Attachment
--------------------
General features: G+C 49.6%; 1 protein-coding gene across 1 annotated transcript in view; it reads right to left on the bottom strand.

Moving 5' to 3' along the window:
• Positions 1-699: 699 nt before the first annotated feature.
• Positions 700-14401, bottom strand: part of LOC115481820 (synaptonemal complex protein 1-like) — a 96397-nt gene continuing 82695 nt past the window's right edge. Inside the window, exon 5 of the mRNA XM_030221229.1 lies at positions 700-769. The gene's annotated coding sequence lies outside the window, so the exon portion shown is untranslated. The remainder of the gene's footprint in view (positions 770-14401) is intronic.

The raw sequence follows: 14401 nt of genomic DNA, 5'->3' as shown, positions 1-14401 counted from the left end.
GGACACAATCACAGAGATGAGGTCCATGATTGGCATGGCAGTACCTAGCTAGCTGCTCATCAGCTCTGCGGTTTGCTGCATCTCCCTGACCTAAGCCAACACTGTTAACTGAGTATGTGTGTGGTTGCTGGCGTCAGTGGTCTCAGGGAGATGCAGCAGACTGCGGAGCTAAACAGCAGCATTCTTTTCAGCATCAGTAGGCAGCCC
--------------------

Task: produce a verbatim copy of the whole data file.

General features: G+C 49.6%; 1 protein-coding gene across 1 annotated transcript in view; it reads right to left on the bottom strand.

Moving 5' to 3' along the window:
• Positions 1-699: 699 nt before the first annotated feature.
• Positions 700-14401, bottom strand: part of LOC115481820 (synaptonemal complex protein 1-like) — a 96397-nt gene continuing 82695 nt past the window's right edge. Inside the window, exon 5 of the mRNA XM_030221229.1 lies at positions 700-769. The gene's annotated coding sequence lies outside the window, so the exon portion shown is untranslated. The remainder of the gene's footprint in view (positions 770-14401) is intronic.

The raw sequence follows: 14401 nt of genomic DNA, 5'->3' as shown, positions 1-14401 counted from the left end.
GGACACAATCACAGAGATGAGGTCCATGATTGGCATGGCAGTACCTAGCTAGCTGCTCATCAGCTCTGCGGTTTGCTGCATCTCCCTGACCTAAGCCAACACTGTTAACTGAGTATGTGTGTGGTTGCTGGCGTCAGTGGTCTCAGGGAGATGCAGCAGACTGCGGAGCTAAACAGCAGCATTCTTTTCAGCATCAGTAGGCAGCCC